Fortnite makes plenty of other changes outside of the sky, though. Recently, to commemorate the 80th anniversary of Batman’s first appearance in Detective Comics #27, Epic reskinned Tilted Towers, the game’s popular urban block, as a chunk of recognizable Gotham City landmarks. Remember that rift in the sky caused by the rocket ship? That produced a giant, mysterious purple cube that the community referred to as “Kevin.” Fortnite’s storytelling has even gone beyond the confines of the game, as when the Durr Burger sign disappeared from the virtual world before showing up in the real one, resting, tongue lolling, on the sands of the Mojave Desert

That ARG-ish moment with the burger also followed the tear appearing in the sky. So, Fortnite’s storytelling doesn’t always occur in the sky; but it is often the result of the strange happenings above our heads.

Practical Magic

Placing its unexplained phenomena in the sky is also a handy way for Epic to keep it out of the hands of players. In Fortnite, nearly everything — buildings, trees, bridges, cars, the Durr Burger sign — is subject to the destructive whims of its players. It’s hard to keep something mysterious when players can quickly and easily break it open. Jack and John Locke in Lost could have saved quite a bit of time if they could simply break the Hatch open with pickaxes. But, when phenomena are arrayed across the expanse of the sky, Fortnite players understand that it is beyond their reach. They can’t break it down and study the component parts. It’s out of their grasp.

This is why lights, signals, patterns, phenomena in the sky have inspired meaning-making in humanity for so long. The Ancient Greeks explained the rising and setting of the sun as a god pulling our solar system’s star across the sky. The Old Testament explains the rainbow as a promise from God. Arthur Conan Doyle imagined a “jungle” in the clouds in the short story “The Horror of the Heights,” a space in the atmosphere where ethereal, dangerous creatures floated beyond our sight. We turn to mythmaking to explain the aspects of our world that we can’t explain.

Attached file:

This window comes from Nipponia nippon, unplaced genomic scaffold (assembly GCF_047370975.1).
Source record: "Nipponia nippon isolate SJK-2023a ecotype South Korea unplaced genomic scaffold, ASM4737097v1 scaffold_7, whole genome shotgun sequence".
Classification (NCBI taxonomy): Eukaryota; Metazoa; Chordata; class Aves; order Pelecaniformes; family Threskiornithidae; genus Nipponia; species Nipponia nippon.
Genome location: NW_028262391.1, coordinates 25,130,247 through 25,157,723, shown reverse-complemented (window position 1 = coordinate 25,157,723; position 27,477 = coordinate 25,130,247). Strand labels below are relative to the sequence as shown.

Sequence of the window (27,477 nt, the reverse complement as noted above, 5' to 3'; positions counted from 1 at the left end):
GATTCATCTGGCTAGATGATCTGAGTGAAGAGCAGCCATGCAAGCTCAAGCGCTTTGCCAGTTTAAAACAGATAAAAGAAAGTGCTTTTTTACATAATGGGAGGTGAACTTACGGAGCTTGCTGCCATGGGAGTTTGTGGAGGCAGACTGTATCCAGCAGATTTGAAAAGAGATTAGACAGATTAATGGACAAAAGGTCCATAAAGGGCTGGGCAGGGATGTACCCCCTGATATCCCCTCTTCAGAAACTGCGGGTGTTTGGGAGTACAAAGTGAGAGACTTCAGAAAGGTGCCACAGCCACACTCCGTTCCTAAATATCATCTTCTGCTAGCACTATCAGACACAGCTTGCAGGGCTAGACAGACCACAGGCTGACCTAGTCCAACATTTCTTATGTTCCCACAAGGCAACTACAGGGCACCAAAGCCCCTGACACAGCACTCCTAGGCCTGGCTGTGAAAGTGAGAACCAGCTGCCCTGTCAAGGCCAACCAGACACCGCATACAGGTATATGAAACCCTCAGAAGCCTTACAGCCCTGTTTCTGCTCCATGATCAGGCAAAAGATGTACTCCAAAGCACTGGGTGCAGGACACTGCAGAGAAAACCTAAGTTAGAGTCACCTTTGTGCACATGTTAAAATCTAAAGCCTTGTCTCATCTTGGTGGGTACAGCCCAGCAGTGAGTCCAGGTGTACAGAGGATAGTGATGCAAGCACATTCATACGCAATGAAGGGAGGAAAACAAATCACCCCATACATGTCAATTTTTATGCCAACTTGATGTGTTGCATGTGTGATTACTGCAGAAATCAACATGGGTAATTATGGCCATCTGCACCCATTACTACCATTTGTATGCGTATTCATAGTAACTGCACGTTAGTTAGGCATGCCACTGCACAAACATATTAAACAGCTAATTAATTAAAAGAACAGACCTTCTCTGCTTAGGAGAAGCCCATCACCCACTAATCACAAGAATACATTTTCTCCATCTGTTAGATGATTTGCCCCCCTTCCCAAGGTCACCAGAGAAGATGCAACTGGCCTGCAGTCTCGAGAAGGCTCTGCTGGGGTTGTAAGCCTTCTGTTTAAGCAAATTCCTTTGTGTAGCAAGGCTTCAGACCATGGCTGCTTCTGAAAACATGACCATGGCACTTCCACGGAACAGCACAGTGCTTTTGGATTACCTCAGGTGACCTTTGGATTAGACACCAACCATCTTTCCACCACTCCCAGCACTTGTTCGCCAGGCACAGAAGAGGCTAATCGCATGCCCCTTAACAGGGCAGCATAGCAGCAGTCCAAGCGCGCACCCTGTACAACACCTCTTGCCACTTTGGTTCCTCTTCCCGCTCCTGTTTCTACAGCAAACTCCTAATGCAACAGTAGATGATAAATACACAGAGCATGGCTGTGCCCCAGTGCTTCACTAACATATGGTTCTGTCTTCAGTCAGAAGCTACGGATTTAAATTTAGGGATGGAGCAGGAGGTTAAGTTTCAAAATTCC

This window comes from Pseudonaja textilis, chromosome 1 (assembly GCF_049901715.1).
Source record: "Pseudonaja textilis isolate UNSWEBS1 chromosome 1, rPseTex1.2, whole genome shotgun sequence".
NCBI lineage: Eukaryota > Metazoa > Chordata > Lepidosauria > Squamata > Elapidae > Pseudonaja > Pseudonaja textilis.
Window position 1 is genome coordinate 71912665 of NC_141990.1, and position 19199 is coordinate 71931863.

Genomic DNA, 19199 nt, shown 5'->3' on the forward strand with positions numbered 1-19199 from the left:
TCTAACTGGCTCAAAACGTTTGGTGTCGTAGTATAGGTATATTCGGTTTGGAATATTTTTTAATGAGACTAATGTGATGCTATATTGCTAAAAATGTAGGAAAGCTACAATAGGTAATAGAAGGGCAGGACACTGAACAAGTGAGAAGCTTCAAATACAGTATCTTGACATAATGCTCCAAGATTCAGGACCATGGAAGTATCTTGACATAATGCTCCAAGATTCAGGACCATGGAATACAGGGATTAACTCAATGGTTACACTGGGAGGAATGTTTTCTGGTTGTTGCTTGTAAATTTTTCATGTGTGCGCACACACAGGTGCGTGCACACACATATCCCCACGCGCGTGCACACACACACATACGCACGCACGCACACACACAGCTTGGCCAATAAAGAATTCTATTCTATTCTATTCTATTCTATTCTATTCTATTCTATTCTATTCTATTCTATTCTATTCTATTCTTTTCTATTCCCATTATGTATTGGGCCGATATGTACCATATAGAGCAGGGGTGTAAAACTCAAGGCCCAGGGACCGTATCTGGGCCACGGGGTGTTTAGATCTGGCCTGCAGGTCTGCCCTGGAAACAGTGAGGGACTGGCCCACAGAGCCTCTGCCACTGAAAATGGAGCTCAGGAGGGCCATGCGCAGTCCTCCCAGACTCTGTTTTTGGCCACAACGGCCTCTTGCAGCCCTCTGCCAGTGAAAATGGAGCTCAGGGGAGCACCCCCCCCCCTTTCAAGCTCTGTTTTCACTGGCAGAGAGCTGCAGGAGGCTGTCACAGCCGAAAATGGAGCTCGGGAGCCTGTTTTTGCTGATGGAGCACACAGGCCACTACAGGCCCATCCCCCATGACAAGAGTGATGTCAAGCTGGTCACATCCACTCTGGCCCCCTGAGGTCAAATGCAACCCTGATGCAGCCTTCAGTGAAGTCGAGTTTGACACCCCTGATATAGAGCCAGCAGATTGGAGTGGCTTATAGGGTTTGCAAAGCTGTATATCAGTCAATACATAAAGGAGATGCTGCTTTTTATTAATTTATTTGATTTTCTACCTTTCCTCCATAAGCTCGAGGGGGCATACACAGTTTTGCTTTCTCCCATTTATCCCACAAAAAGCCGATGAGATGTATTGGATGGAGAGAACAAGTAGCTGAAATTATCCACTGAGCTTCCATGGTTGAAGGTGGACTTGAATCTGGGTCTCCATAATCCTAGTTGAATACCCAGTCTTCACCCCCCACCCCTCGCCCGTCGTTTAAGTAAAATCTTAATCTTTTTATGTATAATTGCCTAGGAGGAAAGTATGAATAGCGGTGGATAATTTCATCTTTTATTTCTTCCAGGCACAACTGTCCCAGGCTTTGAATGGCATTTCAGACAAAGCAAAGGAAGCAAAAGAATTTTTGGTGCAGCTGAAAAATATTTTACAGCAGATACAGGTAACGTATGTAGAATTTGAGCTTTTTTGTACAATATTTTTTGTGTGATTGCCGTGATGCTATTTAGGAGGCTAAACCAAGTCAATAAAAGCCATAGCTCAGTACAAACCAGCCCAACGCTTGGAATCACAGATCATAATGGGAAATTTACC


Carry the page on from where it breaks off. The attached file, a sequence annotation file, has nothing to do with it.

That’s why now, in an era during which commercial flights criss-cross the airspace above our heads everyday, writers rarely write horror stories about what could be in the sky above us. We know. We have thoroughly explored the space between earth and space. The sky is no longer beyond our grasp. For the millions of people who fly commercial every day, traveling through the sky is even mundane.

Not so in video games. While game worlds have grown exponentially to give us the illusion of unlimited access, the sky has typically remained inaccessible. We once had to imagine how much fun it would be to visit the backgrounds of our games. As we guided the Blue Blur through Casino Zone in 1992’s Sonic the Hedgehog 2, we were forced to imagine what it was like in the brightly lit cityscape that parallax scrolled along in the background. In 2001, Rockstar placed players in a fully explorable city in Grand Theft Auto 3, the open-world game that has influenced nearly two decades of game design.

Open-world games have evolved since, branching out in a variety of different directions. But, the promise that The Witcher 3, Skyrim, The Legend of Zelda: Breath of the Wild, Assassin’s Creed 2, Days Gone and many of Rockstar’s subsequent games have in common is: See that mountain? You can go there. You can go anywhere.

Except, that is, the sky. Open-world games have often been criticized as being “a mile wide and an inch deep.” This is especially true when it comes to the world above our heads. Expansive open worlds spread out in all directions — except up. Even in a game like Anthem, that makes the ability to fly and explore vertically key to the action, the sky is beyond players’ reach. At a fairly low altitude, powerful wind currents push the player back down toward the earth.

Of course, this is by necessity. A game world has to end and, with the exception of flight sims like the Ace Combat series or games like No Man’s Sky that procedurally generate near-infinite universes, the sky typically becomes the limit. If the core gameplay doesn’t work in the sky, or isn’t interesting off the ground, there’s little reason for game developers to spare precious time and money to make the sky mechanically interesting. But, the result is that the dynamic that our ancestors experienced with the firmament in the real world has been extended to our game worlds. 

When something strange appears in the sky above Fortnite, we have no way of discovering what it is. Intrepid modders may break the game, delve into its code, explore outside the boundaries of the map, but they’re the Chuck Yeagers and Amelia Earhearts of the virtual skies; the exception, not the rule. The rest of us have assumed the role of ancient peoples, searching the sky for purpose, even where it may not exist.

About the Author

Andrew King

Andrew King is a writer and museum caretaker living in Illinois. His work has also been featured at GameSpot, IGN and Polygon.